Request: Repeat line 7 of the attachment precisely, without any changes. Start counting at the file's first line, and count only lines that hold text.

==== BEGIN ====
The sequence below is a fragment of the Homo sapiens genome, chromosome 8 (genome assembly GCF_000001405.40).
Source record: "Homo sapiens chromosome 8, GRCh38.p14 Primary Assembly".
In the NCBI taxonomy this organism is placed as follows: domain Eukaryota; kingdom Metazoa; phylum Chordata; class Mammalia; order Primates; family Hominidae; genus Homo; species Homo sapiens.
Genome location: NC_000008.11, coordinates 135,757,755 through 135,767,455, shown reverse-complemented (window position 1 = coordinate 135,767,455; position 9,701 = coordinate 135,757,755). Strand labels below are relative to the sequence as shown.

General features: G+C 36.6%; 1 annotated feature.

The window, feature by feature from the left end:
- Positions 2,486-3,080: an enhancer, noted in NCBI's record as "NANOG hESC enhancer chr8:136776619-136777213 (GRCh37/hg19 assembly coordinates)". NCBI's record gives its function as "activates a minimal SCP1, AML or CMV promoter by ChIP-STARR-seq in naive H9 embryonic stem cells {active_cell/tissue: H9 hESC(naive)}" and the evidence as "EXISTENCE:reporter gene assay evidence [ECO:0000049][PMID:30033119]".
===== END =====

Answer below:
- Positions 2,486-3,080: an enhancer, noted in NCBI's record as "NANOG hESC enhancer chr8:136776619-136777213 (GRCh37/hg19 assembly coordinates)". NCBI's record gives its function as "activates a minimal SCP1, AML or CMV promoter by ChIP-STARR-seq in naive H9 embryonic stem cells {active_cell/tissue: H9 hESC(naive)}" and the evidence as "EXISTENCE:reporter gene assay evidence [ECO:0000049][PMID:30033119]".